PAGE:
The Offer: Dallas trades Shane Larkin, Jose Calderon, and their 2020 1st round pick (top-3 protected only) for Rajon Rondo.
Why do this?
A – The Mavs need to upgrade their perimeter defense, and Rondo is one of the best. He's still only 27. His weakness is his outside shooting, and since his contract only lasts for one more year, there's some risk in that area as well.
B – Trading a virtually unprotected pick after Dirk will presumably have retired may be a high price, but this is a swap of future for present. The Celtics under Red Auerbach loved this kind of deal, storing away future value that had good odds of being a bonanza, and that intrigue may be enticing.
C – One of the stumbling blocks for Boston in finding a deal for Rondo has been that offers have come from teams where Rondo would not stay when his contract ends in 2015. That ended the discussions. While the Mavs' offer may not be better than those others, the Mavs offer them a team that could pull the trigger without backing away from worry over Rondo's choice in 2015.
For Boston, Larkin and Calderon would provide multiple benefits. They would fill the opening left by the departure of Rondo, and they have the potential to be assets for Boston in future deals as needed.
Has there ever been any real interest between Dallas and Boston here? Yup. Check out DB.com dating all the way back to June 29.
4 Trade Wayne Ellington to some team or another
Unlike the prior trade ideas, this one starts with an asset and looks for the right buyer. Why do this?
A – Ellington is talented, but underused in Dallas and has yet to find a role in which he can make a contribution.
B – Since he's not being used, there's no value in having Ellington's contract next season. If he's not used in a trade above, trading him away alone would either yield a player that is more useful next season or (if traded for an expiring contract) added summer spending room of $2.7M.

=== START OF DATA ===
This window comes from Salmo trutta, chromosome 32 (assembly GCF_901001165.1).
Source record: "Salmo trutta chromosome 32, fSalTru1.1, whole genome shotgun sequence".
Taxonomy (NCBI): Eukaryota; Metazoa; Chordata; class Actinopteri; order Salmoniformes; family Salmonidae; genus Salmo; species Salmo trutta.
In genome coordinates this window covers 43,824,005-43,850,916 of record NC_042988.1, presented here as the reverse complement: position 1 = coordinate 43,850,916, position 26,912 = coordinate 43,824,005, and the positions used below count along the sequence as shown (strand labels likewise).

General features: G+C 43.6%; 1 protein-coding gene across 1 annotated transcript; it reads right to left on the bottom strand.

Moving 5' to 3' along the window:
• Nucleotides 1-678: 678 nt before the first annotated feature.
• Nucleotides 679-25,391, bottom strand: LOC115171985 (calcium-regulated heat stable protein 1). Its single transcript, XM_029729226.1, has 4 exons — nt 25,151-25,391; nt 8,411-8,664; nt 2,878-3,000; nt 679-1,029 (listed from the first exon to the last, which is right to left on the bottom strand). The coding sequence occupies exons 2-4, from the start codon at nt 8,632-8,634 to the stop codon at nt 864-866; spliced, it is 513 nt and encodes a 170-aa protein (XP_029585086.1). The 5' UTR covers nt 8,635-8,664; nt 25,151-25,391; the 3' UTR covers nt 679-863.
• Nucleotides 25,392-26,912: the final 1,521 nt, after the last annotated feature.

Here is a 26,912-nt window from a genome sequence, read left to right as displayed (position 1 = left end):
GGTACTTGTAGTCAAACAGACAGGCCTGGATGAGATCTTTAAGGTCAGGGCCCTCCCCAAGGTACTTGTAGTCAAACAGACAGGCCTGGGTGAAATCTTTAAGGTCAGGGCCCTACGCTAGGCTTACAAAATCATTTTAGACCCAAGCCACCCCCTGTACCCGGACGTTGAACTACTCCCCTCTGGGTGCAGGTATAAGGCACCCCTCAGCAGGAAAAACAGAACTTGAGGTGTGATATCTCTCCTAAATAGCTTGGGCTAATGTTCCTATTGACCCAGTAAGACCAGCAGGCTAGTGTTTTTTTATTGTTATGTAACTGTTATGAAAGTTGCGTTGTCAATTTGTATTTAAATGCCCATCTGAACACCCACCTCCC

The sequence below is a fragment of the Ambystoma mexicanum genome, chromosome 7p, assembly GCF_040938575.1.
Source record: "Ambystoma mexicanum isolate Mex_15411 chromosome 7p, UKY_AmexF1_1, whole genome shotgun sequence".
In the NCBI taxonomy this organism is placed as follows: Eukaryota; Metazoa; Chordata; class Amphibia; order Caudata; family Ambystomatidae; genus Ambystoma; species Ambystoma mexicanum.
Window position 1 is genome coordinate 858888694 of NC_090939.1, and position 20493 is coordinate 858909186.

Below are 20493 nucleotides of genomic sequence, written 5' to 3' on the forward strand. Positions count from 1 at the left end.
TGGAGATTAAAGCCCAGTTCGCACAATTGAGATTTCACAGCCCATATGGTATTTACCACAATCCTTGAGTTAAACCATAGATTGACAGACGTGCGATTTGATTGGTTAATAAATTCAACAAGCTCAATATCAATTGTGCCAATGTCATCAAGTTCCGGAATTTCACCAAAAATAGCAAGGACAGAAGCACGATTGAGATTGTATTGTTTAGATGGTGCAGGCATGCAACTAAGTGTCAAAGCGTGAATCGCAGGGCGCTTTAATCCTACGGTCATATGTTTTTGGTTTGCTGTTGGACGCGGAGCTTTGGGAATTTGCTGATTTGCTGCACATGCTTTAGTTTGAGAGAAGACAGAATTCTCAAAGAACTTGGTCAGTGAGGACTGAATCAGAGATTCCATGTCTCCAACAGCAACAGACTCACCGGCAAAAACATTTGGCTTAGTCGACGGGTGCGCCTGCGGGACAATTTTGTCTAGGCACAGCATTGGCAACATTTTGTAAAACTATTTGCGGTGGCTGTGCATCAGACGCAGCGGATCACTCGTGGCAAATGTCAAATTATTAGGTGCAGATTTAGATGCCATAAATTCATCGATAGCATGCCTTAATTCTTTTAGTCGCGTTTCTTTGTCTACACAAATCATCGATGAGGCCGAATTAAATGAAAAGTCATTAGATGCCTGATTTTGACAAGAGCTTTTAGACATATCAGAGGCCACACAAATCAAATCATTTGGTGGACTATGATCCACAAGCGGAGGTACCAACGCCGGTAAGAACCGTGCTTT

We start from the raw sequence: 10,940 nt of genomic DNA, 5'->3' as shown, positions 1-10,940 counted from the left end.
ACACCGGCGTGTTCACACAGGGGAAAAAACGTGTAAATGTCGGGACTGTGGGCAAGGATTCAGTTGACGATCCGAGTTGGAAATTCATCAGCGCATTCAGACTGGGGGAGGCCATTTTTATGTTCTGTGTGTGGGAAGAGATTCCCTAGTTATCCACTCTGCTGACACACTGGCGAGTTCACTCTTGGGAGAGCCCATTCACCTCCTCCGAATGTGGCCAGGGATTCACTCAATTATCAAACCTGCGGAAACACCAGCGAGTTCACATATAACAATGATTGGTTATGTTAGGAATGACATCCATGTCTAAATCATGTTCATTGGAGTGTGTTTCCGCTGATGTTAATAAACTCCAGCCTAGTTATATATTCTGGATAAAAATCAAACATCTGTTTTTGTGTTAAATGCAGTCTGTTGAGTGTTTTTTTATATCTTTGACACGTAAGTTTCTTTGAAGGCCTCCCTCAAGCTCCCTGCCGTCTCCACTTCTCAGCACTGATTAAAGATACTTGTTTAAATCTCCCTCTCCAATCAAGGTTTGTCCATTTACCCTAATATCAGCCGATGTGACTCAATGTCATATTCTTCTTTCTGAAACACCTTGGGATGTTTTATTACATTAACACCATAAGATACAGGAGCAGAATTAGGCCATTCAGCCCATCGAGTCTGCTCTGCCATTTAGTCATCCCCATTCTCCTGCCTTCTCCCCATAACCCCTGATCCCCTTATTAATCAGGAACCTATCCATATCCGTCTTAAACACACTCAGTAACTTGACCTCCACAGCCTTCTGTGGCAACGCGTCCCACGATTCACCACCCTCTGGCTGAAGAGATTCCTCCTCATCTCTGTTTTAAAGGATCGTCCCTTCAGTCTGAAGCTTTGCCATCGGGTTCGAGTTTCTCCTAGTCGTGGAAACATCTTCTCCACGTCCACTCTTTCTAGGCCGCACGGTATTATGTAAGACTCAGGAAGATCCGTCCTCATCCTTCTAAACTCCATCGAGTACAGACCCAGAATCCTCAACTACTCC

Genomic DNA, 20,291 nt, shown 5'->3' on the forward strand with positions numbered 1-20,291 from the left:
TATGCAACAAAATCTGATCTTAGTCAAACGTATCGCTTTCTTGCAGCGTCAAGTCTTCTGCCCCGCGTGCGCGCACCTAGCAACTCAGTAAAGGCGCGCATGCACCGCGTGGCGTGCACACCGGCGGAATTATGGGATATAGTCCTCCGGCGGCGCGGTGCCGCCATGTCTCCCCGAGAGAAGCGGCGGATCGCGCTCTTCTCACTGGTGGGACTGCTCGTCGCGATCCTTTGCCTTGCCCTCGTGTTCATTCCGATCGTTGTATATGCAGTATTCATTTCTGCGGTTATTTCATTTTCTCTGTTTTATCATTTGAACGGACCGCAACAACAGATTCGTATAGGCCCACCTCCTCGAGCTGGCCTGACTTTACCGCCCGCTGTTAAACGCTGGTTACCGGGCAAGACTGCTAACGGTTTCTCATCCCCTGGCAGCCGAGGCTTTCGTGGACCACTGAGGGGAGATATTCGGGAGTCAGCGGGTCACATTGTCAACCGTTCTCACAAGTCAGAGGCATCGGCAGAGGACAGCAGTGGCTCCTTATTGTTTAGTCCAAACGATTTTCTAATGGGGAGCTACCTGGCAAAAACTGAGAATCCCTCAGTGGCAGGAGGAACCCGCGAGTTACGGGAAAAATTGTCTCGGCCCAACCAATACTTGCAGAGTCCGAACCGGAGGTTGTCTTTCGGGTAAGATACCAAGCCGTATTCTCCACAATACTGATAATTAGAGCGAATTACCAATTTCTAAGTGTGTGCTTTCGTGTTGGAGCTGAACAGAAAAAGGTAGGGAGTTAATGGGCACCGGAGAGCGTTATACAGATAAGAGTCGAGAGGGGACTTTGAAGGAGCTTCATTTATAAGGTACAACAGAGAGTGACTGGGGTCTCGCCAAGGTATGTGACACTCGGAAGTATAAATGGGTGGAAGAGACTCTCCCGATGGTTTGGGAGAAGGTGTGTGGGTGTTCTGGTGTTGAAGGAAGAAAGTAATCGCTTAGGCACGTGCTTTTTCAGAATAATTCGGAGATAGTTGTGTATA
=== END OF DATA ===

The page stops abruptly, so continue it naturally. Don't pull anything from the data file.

I've identified several possibilities worth exploring. There are doubtless more to pick from.
*Jordan Hill – LA is looking for a deal that offers payroll reduction, so getting Ellington in return may be trumped by an offer from another team. (DB.com was the first to explain why Hill-to-Dallas is so unlikely here.)But I'd make the call, just in case. The salaries would trade-match and lower LA's cap by almost $1M. For the Mavs, Hill could contribute as a backup to Dirk.
*C.J. Miles – As things unravel with the Cavs, they may prefer to have a player they like (Ellington) already under contract for next year, rather than one whose contract ends (Miles). For the Mavs, Miles can be a better shooter off the bench, a useful piece in a playoff run.
*Mike Dunleavy – Chicago is so tight against the tax line that they are having problems meeting minimum roster requirements for the rest of the year without crossing the tax line. And they are absolutely set on staying below that threshold this season.
Swapping Dunleavy for Ellington would carve out extra room for the Bulls to add a player or three at the minimum salary for the rest of the season. For the Mavs, Dunleavy would be a stretch-style forward that might prove beneficial when Dirk sits.
Dunleavy's contract continues through the 2014-15 season, so this trade would reduce summer cap room by about $0.55M. That's a small price to pay if Dunleavy can contribute while Ellington has not.
As an aside, if the Mavs really like the idea of getting Dunleavy, and Ellington doesn't work, would they want to up the ante a bit? What the Bulls could really use is a 2-for-1 or 3-for-1 offer that includes a forward who would be expected to contribute and yet offers a reduction in total salary.
If the Mavs offered a trio headlined by either Blair or Crowder, and including James and Mekel, could the Mavs net Dunleavy plus an extra something, such as a protected pick?
This alternative, which doesn't resolve the Ellington issue, reduces the Mavs' summer cap room by $2.5M, so it would only be practical in tandem with Ellington leaving in a different deal.